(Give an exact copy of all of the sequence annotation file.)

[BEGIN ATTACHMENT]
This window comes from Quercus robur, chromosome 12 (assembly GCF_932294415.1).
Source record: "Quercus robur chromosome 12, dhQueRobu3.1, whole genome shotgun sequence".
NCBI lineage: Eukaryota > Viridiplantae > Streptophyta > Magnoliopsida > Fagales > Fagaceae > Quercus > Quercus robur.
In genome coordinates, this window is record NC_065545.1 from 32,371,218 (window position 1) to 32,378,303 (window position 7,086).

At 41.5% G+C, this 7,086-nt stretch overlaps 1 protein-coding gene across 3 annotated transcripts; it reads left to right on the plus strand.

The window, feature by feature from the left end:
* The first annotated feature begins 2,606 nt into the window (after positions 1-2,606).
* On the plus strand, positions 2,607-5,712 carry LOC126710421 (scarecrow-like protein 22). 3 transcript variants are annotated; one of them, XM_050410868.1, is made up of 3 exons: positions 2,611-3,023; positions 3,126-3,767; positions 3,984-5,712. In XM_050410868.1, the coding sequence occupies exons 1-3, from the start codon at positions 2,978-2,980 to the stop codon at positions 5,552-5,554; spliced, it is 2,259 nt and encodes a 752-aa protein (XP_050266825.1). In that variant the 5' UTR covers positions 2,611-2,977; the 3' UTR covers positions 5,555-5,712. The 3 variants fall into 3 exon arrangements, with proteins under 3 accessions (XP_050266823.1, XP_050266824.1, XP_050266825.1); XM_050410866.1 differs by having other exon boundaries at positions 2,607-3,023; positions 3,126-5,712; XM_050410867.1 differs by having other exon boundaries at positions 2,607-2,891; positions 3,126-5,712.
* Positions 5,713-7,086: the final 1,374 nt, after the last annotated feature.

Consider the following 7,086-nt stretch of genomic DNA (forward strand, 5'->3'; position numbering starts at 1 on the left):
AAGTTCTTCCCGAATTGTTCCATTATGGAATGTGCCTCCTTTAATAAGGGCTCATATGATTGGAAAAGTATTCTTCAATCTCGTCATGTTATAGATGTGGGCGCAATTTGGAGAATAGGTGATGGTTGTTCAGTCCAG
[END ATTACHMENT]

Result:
This window comes from Quercus robur, chromosome 12 (assembly GCF_932294415.1).
Source record: "Quercus robur chromosome 12, dhQueRobu3.1, whole genome shotgun sequence".
NCBI lineage: Eukaryota > Viridiplantae > Streptophyta > Magnoliopsida > Fagales > Fagaceae > Quercus > Quercus robur.
In genome coordinates, this window is record NC_065545.1 from 32,371,218 (window position 1) to 32,378,303 (window position 7,086).

At 41.5% G+C, this 7,086-nt stretch overlaps 1 protein-coding gene across 3 annotated transcripts; it reads left to right on the plus strand.

The window, feature by feature from the left end:
* The first annotated feature begins 2,606 nt into the window (after positions 1-2,606).
* On the plus strand, positions 2,607-5,712 carry LOC126710421 (scarecrow-like protein 22). 3 transcript variants are annotated; one of them, XM_050410868.1, is made up of 3 exons: positions 2,611-3,023; positions 3,126-3,767; positions 3,984-5,712. In XM_050410868.1, the coding sequence occupies exons 1-3, from the start codon at positions 2,978-2,980 to the stop codon at positions 5,552-5,554; spliced, it is 2,259 nt and encodes a 752-aa protein (XP_050266825.1). In that variant the 5' UTR covers positions 2,611-2,977; the 3' UTR covers positions 5,555-5,712. The 3 variants fall into 3 exon arrangements, with proteins under 3 accessions (XP_050266823.1, XP_050266824.1, XP_050266825.1); XM_050410866.1 differs by having other exon boundaries at positions 2,607-3,023; positions 3,126-5,712; XM_050410867.1 differs by having other exon boundaries at positions 2,607-2,891; positions 3,126-5,712.
* Positions 5,713-7,086: the final 1,374 nt, after the last annotated feature.

Consider the following 7,086-nt stretch of genomic DNA (forward strand, 5'->3'; position numbering starts at 1 on the left):
AAGTTCTTCCCGAATTGTTCCATTATGGAATGTGCCTCCTTTAATAAGGGCTCATATGATTGGAAAAGTATTCTTCAATCTCGTCATGTTATAGATGTGGGCGCAATTTGGAGAATAGGTGATGGTTGTTCAGTCCAG